6. I too saw this circulating through my social networks. There have been rumors circulating about this program for some time now. It's hard to ever say that one should absolutely not attend a school, but the allegations are very serious and a definite red flag. I would try to talk to current grad students (especially if there are other queer/poc students) and see what their experience has been. Grad students tend to be more frank than faculty, so you might get a better sense of the climate that way.
  7. The difficulty of moving somewhere different and adjusting to the culture will always be challenging. However, I find it somewhat odd that you say that UC Irvine, a school whose undergrad student population is less than 20% white, is "close to 0 people of color." Irvine is boring and suburban (IMO) but it is very diverse, in close proximity to Los Angeles and its cultural resources. Also, 28.5K in Miami is nothing to sneeze at. If you're willing to share an apartment with roommates, that's a pretty healthy stipend for Coral Gables. Honestly, I don't think you can go wrong with eithe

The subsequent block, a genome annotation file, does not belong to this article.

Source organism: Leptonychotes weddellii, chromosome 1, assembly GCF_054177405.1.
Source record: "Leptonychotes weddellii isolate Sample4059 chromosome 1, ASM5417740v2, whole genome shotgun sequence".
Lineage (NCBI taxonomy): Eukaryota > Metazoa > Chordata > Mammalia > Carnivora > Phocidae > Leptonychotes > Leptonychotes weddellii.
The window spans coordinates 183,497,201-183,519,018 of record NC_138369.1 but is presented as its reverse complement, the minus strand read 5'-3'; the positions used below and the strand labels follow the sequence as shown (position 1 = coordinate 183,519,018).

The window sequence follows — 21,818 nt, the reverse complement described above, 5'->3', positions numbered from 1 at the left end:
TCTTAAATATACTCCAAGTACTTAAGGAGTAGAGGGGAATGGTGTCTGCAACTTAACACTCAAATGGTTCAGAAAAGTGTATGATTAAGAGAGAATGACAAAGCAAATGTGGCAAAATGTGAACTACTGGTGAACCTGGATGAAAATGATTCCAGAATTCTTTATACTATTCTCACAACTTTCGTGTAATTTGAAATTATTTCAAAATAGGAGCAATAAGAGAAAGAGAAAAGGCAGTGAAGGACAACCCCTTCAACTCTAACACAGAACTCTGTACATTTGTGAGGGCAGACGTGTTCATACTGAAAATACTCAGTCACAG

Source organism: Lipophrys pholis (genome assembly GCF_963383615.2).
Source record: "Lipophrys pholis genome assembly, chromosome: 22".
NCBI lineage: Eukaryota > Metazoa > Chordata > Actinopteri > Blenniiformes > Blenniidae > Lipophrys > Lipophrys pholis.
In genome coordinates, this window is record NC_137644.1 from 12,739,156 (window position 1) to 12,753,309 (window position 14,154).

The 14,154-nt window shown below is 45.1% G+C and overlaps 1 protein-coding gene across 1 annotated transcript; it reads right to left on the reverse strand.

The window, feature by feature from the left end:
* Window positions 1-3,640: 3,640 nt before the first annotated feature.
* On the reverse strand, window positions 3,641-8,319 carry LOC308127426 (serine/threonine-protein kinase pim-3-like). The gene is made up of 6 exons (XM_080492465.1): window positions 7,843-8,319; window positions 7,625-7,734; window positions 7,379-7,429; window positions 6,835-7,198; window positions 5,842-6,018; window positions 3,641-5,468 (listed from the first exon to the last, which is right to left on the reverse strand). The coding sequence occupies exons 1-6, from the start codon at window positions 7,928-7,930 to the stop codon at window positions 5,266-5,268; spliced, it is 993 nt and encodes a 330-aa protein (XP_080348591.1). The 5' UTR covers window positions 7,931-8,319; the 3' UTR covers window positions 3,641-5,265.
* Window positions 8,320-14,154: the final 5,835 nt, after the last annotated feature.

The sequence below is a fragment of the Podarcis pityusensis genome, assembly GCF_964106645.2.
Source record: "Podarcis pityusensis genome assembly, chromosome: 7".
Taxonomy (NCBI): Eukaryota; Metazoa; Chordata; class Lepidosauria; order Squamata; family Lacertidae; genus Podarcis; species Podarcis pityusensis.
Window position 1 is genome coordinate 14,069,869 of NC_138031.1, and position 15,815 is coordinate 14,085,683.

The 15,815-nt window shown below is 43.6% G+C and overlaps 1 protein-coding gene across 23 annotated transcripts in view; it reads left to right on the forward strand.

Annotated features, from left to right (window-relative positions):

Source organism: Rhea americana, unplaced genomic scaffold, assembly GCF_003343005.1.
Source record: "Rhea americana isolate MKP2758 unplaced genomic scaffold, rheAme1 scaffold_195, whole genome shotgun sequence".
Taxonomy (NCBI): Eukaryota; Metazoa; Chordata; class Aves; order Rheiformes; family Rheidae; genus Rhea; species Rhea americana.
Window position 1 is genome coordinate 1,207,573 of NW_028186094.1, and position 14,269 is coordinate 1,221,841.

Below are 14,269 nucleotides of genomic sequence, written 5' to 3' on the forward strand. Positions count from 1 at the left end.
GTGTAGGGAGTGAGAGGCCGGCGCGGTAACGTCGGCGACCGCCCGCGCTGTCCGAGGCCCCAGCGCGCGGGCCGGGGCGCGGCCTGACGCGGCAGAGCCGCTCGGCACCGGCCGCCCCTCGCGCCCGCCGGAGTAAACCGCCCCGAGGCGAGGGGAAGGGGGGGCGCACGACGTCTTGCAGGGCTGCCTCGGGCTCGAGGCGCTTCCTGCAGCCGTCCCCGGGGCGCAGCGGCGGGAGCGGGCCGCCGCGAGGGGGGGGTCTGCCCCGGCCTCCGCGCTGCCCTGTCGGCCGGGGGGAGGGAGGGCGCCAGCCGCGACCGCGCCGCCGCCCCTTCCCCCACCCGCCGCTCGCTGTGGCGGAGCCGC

8. Presumably you wouldn't have been admitted to both schools without demonstrating at least some level of fit. Is the fit so poor that you'd have to change your research interests entirely at Minnesota? If that's the case then Nebraska makes more sense. That said, I don't think it's necessary (or even desirable!) that what you study fits *exactly* with what your advisor's doing. If your advisor can provide, for example, expertise on mental health treatment (but perhaps not health disparities) then I think you'd be able to find the overlapping spheres to pursue a good working relationship.
  9. Precisely. Make decisions based on financial reasoning and not "prestige." There's lots of ways to get there. You can: 1. Go to the best in-state option. There are plenty of good MPP/MPA programs at state schools all across the country (e.g. LBJ, Goldman, Evans, etc). 2. Apply to schools (e.g. Maxwell) that have a history of giving good financial support, even if they don't have the immediate institutional prestige. 3. Move to the city you want to be in (e.g. DC) and get a full-time job. Then complete your coursework part-time (e.g. at Trachtenberg or American). FWIW when I live